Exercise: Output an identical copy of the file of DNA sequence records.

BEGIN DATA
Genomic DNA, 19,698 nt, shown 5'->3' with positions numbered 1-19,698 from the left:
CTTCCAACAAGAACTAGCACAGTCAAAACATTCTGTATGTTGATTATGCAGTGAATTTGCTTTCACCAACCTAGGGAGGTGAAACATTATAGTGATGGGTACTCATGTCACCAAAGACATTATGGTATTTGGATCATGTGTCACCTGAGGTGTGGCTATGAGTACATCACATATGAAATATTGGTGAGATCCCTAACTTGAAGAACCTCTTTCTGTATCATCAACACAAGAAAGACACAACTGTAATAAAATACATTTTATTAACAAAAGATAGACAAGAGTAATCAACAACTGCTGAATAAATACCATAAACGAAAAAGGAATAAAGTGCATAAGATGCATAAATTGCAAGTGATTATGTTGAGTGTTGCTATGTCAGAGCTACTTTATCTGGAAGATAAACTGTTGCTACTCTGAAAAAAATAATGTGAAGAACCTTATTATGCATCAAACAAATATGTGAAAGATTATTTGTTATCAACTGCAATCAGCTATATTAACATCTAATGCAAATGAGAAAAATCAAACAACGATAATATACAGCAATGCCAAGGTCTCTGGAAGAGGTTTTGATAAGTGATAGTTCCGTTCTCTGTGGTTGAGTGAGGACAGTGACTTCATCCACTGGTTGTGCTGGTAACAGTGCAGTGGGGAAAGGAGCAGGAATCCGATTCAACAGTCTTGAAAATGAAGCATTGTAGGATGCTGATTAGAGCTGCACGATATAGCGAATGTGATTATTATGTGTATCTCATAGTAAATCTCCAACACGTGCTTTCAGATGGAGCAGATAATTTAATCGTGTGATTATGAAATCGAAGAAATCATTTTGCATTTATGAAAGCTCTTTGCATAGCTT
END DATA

Genomic DNA, 19,698 nt, shown 5'->3' with positions numbered 1-19,698 from the left:
CTTCCAACAAGAACTAGCACAGTCAAAACATTCTGTATGTTGATTATGCAGTGAATTTGCTTTCACCAACCTAGGGAGGTGAAACATTATAGTGATGGGTACTCATGTCACCAAAGACATTATGGTATTTGGATCATGTGTCACCTGAGGTGTGGCTATGAGTACATCACATATGAAATATTGGTGAGATCCCTAACTTGAAGAACCTCTTTCTGTATCATCAACACAAGAAAGACACAACTGTAATAAAATACATTTTATTAACAAAAGATAGACAAGAGTAATCAACAACTGCTGAATAAATACCATAAACGAAAAAGGAATAAAGTGCATAAGATGCATAAATTGCAAGTGATTATGTTGAGTGTTGCTATGTCAGAGCTACTTTATCTGGAAGATAAACTGTTGCTACTCTGAAAAAAATAATGTGAAGAACCTTATTATGCATCAAACAAATATGTGAAAGATTATTTGTTATCAACTGCAATCAGCTATATTAACATCTAATGCAAATGAGAAAAATCAAACAACGATAATATACAGCAATGCCAAGGTCTCTGGAAGAGGTTTTGATAAGTGATAGTTCCGTTCTCTGTGGTTGAGTGAGGACAGTGACTTCATCCACTGGTTGTGCTGGTAACAGTGCAGTGGGGAAAGGAGCAGGAATCCGATTCAACAGTCTTGAAAATGAAGCATTGTAGGATGCTGATTAGAGCTGCACGATATAGCGAATGTGATTATTATGTGTATCTCATAGTAAATCTCCAACACGTGCTTTCAGATGGAGCAGATAATTTAATCGTGTGATTATGAAATCGAAGAAATCATTTTGCATTTATGAAAGCTCTTTGCATAGCTT